Europe’s Peril, Teeth and Resumes, Russia’s Victory in Syria, Celebrating Free Trade, Luther’s Warning
What I’m listening to.
People change cities, countries, continents. (Thanks to David of London.)
Last week in Washington, I met an old friend who is one of the smartest strategy wonks I know. His business is crystal ball-gazing.
Quote -- ‘Democracy only works where there is a broad consensus about the distribution of wealth and power.’
More than a million migrants and refugees crossed into Europe in 2015, sparking a crisis as countries struggled to cope with the influx, and creating division in the EU over how best to deal with resettling people.
What do teeth and resumes have in common in Canada? Whitening. (Thanks to Mark of Toronto.)
A major two-year study led by U of T researchers shows minority job applicants use Anglicized names, downplay ethnic experience in the hopes of landing a job.
How minority job applicants ‘whiten’ their resumés:
Unwhitened: Name of a black applicant on resumé appears as “Lamar J. Smith”;
Whitened: Changed to “L. James Smith”;
Unwhitened: Name of an Asian applicant on resumé appears as “Lei Zhang”;
Whitened: Changed it to “Luke Zhang”;
Unwhitened: Lists involvement as vice-president of Aspiring African American Business Leaders and peer counsellor of Black Students’ Association;
Whitened: Removes those organizations and replaces with causes such as “Give Kids a Smile Day” and first-year student orientation;
Unwhitened: Lists volunteer experience and interests that are exclusively within Korean community organizations;
Whitened: Removes them and replaces with hiking, snowboarding and activities common in Western culture;
Unwhitened: Being the political action chair of Black Students Association;
Whitened: Changes that to member of a generic minority business and entrepreneur group;
Vladimir Putin’s Tuesday decision to scale down the Russian military campaign in Syria seems to have caught world leaders off their guard. But is the Russian leader’s declaration of mission accomplished really that surprising?
Free trade has been getting a bad name for all the wrong reasons.
It is remarkable the extent to which discussions of free trade begin by reflecting back on an extraordinary moment in human history — the almost generation-long apex of American economic hegemony when the United States was the only great industrial power left unscathed by World War II.
In the 'ever wondered about it' category.
The belief that religious figures should be celibate began long before the birth of Christianity. Ancient Druid priests were thought to have been celibate and Aztec temple priests were expected to remain sexually abstinent. Other pre-Christian sects mandated that the people chosen for their sacrificial offerings must be pure, meaning that they had never engaged in sex.
Quote -- “Martin Luther warned, “we are all driven to the secret sin. To say it crudely but honestly, if it doesn’t go into a woman, it goes into your shirt.”
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Twin Virtues: Inequality of Outcomes & Equality of Opportunity©
Ultimately, the most successful societies find the balance between the twin virtues of inequality of outcomes and equality of opportunity.
The new politics must marry the twin virtues of unequal outcomes and equality of opportunity.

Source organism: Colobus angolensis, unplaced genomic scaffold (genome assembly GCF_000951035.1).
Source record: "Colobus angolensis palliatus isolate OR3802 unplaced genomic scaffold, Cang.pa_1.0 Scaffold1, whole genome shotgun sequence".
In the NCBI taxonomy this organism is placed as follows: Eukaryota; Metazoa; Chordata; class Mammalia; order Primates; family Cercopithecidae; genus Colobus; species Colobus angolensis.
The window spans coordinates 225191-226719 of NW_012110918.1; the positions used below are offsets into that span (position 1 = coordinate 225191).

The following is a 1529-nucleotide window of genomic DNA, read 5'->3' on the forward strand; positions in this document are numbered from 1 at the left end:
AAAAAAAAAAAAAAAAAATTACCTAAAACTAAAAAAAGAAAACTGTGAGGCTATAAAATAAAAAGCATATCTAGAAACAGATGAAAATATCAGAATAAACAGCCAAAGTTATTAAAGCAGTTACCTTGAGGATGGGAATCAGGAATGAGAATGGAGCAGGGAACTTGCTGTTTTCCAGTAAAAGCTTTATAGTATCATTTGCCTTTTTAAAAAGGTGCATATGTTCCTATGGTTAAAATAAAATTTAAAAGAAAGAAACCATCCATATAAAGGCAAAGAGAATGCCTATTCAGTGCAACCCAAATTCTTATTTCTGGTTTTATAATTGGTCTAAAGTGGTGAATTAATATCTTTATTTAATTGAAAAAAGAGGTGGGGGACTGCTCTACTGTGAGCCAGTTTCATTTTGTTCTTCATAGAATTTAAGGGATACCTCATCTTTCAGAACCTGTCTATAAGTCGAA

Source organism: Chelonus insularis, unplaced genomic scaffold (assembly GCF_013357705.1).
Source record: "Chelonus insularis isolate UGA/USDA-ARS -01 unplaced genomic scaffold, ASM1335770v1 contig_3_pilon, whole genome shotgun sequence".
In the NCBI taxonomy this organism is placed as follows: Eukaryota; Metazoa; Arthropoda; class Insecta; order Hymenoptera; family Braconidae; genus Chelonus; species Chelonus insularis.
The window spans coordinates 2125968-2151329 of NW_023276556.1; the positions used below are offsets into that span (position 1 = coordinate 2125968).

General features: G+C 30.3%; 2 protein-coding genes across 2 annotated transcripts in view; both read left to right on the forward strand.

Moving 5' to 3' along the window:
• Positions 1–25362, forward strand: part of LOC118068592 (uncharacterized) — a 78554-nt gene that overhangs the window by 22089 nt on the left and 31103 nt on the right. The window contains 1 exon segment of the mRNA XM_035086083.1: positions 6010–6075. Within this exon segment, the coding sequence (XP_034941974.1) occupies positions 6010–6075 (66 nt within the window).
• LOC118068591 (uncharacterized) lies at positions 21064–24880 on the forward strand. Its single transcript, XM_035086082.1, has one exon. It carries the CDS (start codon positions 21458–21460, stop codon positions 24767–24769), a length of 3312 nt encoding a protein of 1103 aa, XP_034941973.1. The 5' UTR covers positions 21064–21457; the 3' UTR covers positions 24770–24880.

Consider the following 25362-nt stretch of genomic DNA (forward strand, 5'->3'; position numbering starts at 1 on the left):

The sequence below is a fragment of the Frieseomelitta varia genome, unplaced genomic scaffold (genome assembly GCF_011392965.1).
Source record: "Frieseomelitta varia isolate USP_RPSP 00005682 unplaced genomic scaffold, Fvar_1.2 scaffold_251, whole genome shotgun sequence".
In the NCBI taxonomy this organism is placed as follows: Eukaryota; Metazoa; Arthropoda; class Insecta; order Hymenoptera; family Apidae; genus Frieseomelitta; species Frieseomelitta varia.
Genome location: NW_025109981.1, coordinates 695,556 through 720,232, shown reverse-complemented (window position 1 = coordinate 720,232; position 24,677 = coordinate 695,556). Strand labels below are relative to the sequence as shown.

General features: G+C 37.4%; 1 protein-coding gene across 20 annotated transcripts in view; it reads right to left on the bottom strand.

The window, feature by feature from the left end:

When too few get too much everybody loses.
Feminism is about women living their lives on their own terms, marshalling the resources of the society to make that possible, and men embracing this as vital to a successful society and their own liberation.
Can it be that striving for equality of opportunity however imperfect the process not only benefits the individual but also creates benefits for the society that are unintended but wonderful?
Economics must be a 'moral enterprise' as much as politics claims to be. Economic outcomes need to be framed in terms of right and wrong not just efficiency if only because these often align in surprising ways that are good for society and the economy.
My vision of Canada is that any Canadian child from a family of limited circumstance can expect to have a chance at lifetime of unlimited opportunities.
Free trade is a wonderful thing. Time and time again economists have proven that free trade creates enormous wealth for each country 'on the whole'. Historians have shown that free trade is usually associated with rising political, social and cultural liberty. The perennial problem is that free trade always creates tremendous disruption for thousands even millions of individuals often concentrated in one geography, and where the state is idle, not investing in best in class instruments of social justice, free trade can be a permanent ticket out of the middle class, down, not up.
Tax policy should be founded on the principle of generating steady tax revenues sufficient to maximise environmentally sustainable economic growth in order to fund fair government.
Public policy should be designed to decrease inequality before the law and increase equality of opportunity.
Capitalism is not the problem; the problem is what we do with capitalism.
Content is always more difficult to argue than conspiracy.
Let the state regulate and the market operate (most things).
Welfare strategies are best designed as a hand up, not as a hand out.
Political debate should not be fact free fighting.
Explanation lasts longer than eloquence.
Always favour empowerment over dependency.
The most enduring public figures are embraced for the causes they fought for and not the concept of themselves they hoped others would remember them by.
Find your voice and don't be the echo of somebody else.
It is possible to operate on two different levels: the practical, cautious and conservative; and the realm of ideas, open, free, and radical.